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Defence and Peace Economics


This paper establishes a new method of estimating public dissent that is both cost-effective and adaptable. Twitter allows users to post short messages that can be viewed and shared by other users, creating a network of freely and easily observable information. Drawing data directly from Twitter, we collect tweets containing specified words and phrases from citizens voicing dissatisfaction with their government. The collected tweets are processed using a regular expression based algorithm to estimate individual dissent; which is aggregated to an overall measure of public dissent. A comparative case study of Canada and Kenya during the summer of 2016 provides proof of concept. Controlling for user base differences, we find there is more public dissent in Kenya than Canada. This obvious, but necessary, result suggests that our measure of public dissent is a better representation of each country’s internal dynamics than other more sporadic measures. As a robustness check, we test our estimates against real-world civil unrest events. Results show our estimates of public dissent are significantly predictive of civil unrest events days before they occur in both countries.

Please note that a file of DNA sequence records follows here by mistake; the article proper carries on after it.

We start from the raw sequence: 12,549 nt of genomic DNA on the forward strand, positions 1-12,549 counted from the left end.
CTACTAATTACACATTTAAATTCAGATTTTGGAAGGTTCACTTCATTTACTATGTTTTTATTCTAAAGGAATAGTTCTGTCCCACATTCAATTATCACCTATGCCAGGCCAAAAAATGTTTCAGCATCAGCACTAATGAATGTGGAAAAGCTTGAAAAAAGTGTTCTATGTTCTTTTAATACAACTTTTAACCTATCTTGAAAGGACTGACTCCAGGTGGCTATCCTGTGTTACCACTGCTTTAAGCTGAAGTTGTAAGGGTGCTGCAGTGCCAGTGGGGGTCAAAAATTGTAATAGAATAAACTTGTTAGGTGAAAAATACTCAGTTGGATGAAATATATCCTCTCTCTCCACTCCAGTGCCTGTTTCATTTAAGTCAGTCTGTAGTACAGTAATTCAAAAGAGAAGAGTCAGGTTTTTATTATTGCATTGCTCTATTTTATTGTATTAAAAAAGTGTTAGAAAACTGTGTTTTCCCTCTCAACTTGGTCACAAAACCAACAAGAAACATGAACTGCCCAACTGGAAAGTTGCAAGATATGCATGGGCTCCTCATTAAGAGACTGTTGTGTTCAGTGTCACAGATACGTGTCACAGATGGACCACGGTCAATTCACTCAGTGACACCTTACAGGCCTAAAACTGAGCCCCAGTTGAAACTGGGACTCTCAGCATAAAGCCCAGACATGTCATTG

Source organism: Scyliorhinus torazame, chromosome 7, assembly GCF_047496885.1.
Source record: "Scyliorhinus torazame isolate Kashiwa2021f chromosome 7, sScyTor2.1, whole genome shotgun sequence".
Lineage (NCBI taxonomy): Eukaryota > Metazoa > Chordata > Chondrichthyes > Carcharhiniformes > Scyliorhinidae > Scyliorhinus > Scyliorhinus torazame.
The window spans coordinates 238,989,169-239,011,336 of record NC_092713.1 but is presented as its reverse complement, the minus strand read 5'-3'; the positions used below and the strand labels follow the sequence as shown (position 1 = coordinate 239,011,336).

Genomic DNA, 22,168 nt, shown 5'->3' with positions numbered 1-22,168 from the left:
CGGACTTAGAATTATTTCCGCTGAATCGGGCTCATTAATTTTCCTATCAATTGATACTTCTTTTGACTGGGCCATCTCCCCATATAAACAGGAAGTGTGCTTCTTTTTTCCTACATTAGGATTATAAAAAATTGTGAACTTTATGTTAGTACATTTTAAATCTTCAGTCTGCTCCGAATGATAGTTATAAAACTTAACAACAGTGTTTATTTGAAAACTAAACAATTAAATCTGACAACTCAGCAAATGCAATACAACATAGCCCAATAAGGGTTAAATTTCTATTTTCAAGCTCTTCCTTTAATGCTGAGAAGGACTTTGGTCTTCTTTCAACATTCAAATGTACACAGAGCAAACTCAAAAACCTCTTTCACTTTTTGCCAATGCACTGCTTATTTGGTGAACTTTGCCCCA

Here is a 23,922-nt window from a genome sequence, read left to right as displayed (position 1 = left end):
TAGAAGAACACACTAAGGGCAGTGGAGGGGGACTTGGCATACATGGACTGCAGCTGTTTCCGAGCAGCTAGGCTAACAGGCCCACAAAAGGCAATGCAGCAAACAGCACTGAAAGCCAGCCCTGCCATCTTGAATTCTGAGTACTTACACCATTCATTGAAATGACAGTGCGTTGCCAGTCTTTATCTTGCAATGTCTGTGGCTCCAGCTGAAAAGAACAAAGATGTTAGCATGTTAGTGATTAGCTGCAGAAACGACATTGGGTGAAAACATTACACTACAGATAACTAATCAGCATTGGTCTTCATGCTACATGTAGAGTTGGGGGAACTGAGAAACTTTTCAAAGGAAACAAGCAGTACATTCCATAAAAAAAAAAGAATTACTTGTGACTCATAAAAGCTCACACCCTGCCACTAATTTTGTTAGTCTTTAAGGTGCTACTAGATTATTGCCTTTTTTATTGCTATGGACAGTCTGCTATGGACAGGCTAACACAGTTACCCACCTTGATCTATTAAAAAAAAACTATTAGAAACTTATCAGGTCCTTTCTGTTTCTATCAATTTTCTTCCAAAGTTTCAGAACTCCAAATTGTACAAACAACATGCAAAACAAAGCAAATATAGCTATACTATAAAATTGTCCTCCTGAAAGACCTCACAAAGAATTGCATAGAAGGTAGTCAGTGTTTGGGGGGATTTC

Available for download on Saturday, June 11, 2022

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